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Greek Models of Mind and Self (Revealing Antiquity) Hardcover – January 5, 2015
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Where did the notion of the mind or self as a separate entity come from? A. A. Long’s splendid book, Greek Models of Mind and Self, suggests that to answer such questions one could return not to Descartes or the Christian tradition, long regarded as the Western origins of the modern self, but instead to antiquity, where are to be found not only sources for modern ideas, but also alternative ways of imagining ourselves as conscious physical beings. (Emily Wilson The Nation 2015-11-09)
This diminutive book is a treasure…Bearing the nimble authority won from an extended and productive career, Long unfurls…a carefully stitched series of observations and discussions about the history of theorizing the human being in ancient Greek literature…A masterful tour through classical Greek psychology, conducted with insight and clarity. (Ellen Muehlberger Bryn Mawr Classical Review 2015-07-25)
Greek Models of Mind and Self makes profound ancient ideas accessible to a general audience. It is a small book, but full of highly stimulating content, and enjoyable to read…Plenty of food for thought, then, for a questioning reader with an interest in psychology or Greek philosophy. (Lucia Marchini Minerva 2015-03-01)
This book introduces its topic clearly to general readers, while, at the same time, bringing together a lifetime of thought and original research that will be useful to scholars of the subject. It is a small book with a huge range, sound and original in its scholarship. Beginners will read it as an introduction; philosophers of mind ought to read it in order to understand the history of their subject; classical scholars should read it for its insights into authors that might otherwise escape them…In short, this book needs to be widely read. (Paul Woodruff Notre Dame Philosophical Reviews 2015-06-16)
Long offers here a lucid, engaging narrative of key moments in the Greek attempt to articulate a proper account of what being human means. Long unpacks the literary and conceptual concerns that prompted various formulations of the soul or the human self within distinctive cultural frameworks from Homer to Epictetus…This book by one of the foremost scholars of ancient philosophy covers much ground with admirable clarity and insight. (A. P. Johnson Choice 2015-07-01)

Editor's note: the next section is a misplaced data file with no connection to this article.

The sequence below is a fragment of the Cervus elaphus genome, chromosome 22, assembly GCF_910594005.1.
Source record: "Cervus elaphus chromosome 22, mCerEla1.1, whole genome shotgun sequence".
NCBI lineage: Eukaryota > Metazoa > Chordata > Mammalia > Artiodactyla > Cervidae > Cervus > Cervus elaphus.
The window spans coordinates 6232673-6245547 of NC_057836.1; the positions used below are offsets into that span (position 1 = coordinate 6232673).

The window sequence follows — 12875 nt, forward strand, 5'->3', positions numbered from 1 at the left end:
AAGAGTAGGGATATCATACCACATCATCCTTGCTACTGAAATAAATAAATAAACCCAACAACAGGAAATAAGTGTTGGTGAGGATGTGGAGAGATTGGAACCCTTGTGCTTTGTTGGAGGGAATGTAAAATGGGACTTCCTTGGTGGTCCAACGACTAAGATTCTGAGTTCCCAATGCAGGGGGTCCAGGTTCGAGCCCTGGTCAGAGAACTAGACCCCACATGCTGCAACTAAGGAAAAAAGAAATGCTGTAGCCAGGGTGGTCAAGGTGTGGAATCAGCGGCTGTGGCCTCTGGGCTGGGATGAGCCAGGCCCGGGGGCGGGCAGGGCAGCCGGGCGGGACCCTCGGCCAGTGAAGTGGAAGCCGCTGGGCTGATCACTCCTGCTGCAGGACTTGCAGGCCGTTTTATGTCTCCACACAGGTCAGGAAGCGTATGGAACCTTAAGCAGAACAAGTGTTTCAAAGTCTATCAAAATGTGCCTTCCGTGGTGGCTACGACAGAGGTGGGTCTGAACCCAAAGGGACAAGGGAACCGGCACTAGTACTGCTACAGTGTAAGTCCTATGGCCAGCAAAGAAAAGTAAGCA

A. A. Long has written a wonderful book tracing the development of Greek notions of mind and the human self from Homer through the Hellenistic philosophers and Plotinus. In doing so, he offers a superb overview of the issues of greatest interest to the non-specialist in Greek philosophy and psychology, keeping ethical questions at the center. Even the specialist will learn new things from the material, and the chance to see some central themes carried through nearly the entire Greek tradition is deeply illuminating. (Christopher Bobonich, Stanford University)
Greek Models of Mind and Self is an elegant and insightful book, looking at Greco-Roman theories of the human mind with remarkable clarity of style and an approach that is accessible to a wide variety of readers from various backgrounds. Books in this field are legion but typically limit themselves to overtly philosophical authors and frames of reference, and often are detailed and technical. It is a distinctive merit of Long’s book that it begins with Homer, deals deftly with the controversies that still occasionally swirl around the topic of archaic Greek psychology, and then runs the full range of ancient thought down to late antiquity. I can’t think of any other treatment with this historical range and authority. (Brad Inwood, University of Toronto)
About the Author
A. A. Long is Emeritus Professor of Classics, Irving G. Stone Professor of Literature, and Affiliated Professor of Philosophy and Rhetoric at the University of California, Berkeley.